Should I Rent or Buy a Home in Canada?

Allan Madan, CA
 Jan 7, 2016
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Are you looking to downsize but don’t know if you should rent a property or buy? When the time comes to downsizing from your home to an apartment or condo, it is difficult to decide whether renting or owning a property is the right strategic move for you. There are many financial and emotional factors that you must consider.

Let’s Look at an example:

Jerome and Janet have approached retirement and are looking to downsize their home to a smaller apartment. But they are not sure if they should rent or buy. Their current home is worth $1.0 million and after covering moving expenses, real estate fees, and other selling costs, the home’s value is now $900,000. Both Jerome and Janet plan to invest the proceeds from the sale.

The total return from these investments will give the couple monthly income of $5,500 , after taxes.
If the couple chooses to rent, the monthly investment income would help them cover their monthly rent payments of $3,000 per month.
On the other hand, if the couple chooses to invest the money they have leftover from selling their home into purchasing a condo, they would have to pay regular monthly expenses such as maintenance and utilities, property tax, insurance and such for a total of $3,500 per month.

What would be the best financial decision for them?

For Jerome and Janet, renting is the cheaper option in terms of cash flow. This is because, after their monthly rent expense, the couple is still left with $2,500 from their investment income. They are essentially living rent-free. However, in some cases, owning property may be a better long term investment.

Let’s say the rate of appreciation for the condo is 6% per year over the next 10 years. At the end of ten years, the condo Janet and Jerome purchased for $900,000 will be valued at a little over $1.6 million. They would have an economic gain of over $700,000 by the end of year ten and because this is their principal residence, they get a tax exemption on the gain making it tax-free.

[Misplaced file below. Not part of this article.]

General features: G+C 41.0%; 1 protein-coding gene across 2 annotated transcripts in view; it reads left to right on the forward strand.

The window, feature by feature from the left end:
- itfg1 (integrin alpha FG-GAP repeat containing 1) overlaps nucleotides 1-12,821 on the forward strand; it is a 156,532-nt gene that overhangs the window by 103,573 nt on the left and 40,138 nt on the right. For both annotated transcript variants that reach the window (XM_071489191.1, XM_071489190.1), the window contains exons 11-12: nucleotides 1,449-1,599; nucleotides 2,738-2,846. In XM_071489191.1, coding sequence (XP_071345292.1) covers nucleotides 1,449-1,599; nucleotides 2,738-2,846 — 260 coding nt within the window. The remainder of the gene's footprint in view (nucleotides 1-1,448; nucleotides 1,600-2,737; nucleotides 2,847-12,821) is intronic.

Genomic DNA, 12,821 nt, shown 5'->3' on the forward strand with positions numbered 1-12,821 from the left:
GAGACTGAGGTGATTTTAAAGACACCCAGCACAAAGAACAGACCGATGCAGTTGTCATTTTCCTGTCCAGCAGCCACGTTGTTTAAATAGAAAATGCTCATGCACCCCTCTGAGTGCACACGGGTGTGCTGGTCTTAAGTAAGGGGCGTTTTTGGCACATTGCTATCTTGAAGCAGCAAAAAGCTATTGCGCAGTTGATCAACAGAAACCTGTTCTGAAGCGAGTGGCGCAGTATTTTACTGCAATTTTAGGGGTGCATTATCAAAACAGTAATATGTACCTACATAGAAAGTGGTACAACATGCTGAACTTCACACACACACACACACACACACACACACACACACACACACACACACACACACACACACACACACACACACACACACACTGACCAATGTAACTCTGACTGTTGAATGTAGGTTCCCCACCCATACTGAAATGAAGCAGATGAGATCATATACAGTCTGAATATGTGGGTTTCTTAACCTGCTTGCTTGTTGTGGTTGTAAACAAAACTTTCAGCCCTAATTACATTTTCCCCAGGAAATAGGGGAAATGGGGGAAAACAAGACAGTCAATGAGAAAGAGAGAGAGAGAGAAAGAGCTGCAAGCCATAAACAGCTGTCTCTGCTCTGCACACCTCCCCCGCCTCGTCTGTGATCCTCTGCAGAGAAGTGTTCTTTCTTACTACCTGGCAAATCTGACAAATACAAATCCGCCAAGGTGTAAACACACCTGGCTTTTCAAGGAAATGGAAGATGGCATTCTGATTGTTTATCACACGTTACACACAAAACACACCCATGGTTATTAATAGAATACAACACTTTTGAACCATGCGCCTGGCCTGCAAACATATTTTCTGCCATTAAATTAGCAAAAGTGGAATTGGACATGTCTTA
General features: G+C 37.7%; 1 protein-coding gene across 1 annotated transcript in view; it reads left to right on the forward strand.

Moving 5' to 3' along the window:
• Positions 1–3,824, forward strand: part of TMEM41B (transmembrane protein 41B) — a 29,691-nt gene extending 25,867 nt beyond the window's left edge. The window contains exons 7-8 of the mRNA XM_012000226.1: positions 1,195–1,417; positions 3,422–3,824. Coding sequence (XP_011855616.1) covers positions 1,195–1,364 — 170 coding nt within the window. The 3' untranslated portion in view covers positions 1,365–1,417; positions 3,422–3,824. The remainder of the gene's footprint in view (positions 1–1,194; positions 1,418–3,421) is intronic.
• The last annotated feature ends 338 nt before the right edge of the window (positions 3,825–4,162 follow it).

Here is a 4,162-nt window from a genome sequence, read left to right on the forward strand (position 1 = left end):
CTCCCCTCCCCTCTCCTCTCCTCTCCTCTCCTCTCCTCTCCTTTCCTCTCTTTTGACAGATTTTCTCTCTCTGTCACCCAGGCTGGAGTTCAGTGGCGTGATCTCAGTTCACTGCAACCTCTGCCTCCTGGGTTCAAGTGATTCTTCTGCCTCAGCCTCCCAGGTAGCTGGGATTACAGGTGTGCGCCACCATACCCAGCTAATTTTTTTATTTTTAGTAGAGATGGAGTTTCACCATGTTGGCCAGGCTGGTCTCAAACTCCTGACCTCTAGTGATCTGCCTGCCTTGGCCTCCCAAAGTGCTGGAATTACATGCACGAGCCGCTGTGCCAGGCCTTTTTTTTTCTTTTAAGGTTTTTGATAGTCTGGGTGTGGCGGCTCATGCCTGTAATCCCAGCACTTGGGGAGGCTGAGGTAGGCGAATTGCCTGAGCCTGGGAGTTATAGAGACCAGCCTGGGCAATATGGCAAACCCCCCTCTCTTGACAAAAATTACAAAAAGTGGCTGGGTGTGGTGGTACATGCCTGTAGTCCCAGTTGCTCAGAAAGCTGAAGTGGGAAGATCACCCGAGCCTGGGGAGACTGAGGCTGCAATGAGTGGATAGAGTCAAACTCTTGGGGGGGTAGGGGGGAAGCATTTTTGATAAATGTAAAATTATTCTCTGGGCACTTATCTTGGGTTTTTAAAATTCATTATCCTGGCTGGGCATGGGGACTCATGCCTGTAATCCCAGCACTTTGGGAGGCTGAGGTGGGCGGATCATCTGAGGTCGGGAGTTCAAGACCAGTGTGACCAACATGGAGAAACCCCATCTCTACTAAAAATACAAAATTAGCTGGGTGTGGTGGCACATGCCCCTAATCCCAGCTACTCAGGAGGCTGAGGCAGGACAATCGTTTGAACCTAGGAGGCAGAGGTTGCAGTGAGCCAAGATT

So Here’s the Tip:

In the end, the choice of renting or buying is a financial decision. So if you are looking to live rent-free, selling your home and investing the proceeds may be the better option for you. However, if you are interested in gaining a profit from selling your property, then you will want to consider buying.

Disclaimer

The information provided on this page is intended to provide general information. The information does not take into account your personal situation and is not intended to be used without consultation from accounting and financial professionals. Allan Madan and Madan Chartered Accountant will not be held liable for any problems that arise from the usage of the information provided on this page.

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Comments 4

  1. Hi madan,
    I have question on the primar residenship of the condo they bought post selling the first home.

    They would have claimed the prinicipal residenship on the home already and whether they are eligible for the primary residenship on the condo too?

  2. Hi Madan,
    If some one rents the home for 2 years and than move in the same home and live there for 3 years and than sell after will the capital gain be tax free.

    In Second scenario if some one live in the house for 2 years and than rent out for 3 years and than sell how the capital gain applies in this scenario, thanks

    1. Hi Santosh,

      Let’s look at two examples to answer your questions properly:

      Scenario 1:
      – You purchased a home for $400,000 and immediately began renting it to a tenant.
      – You moved into the home 2 years later and the tenants left. At that time, the home was worth $500,000.
      – You sold the home in year 5, after living in it for 3 years. The sale price was $750,000.

      In this example, a capital gain of $100,000 ($500,000 less $400,000) will be triggered when you move into the home in Year 2. One half of the capital gain will be included in your personal income. This is because you changed the use of the home from a rental property to a primary residence.

      Furthermore, the appreciation in the home from $500,000 to $750,000 will not be taxable when you sell your home, because you lived in your home during that time (years 3, 4 and 5). You can claim the principal residence exemption toward the entire gain of $250,000 ($750,000 less $500,000).

      Scenario 2:
      – You purchase a home for $400,000 and immediately began living in it. You lived in the home for a total of 2 years.
      – You moved out in Year 3 and began renting the home to a tenant. At that time, the home was worth $500,000.
      – In year 5, you sold the home for $750,000.

      In this example, a capital gain of $100,000 ($500,000 less $400,000) will be triggered when you move out of the home and is renting it to a tenant. This is because you changed the use of the home from a primary residence to a rental property. However, you can claim the principal residence exemption for $100,000, because you lived in the home during that time. As a result, the net capital gain will be $0.

      Furthermore, the appreciation in the home from $500,000 to $750,000 will be taxable when you sell your home because it was a rental property during that time (years 3, 4, and 5). One half of the capital gain will be included in your income, i.e. $125,000 ([$750,000 – $500,000] x 50%).

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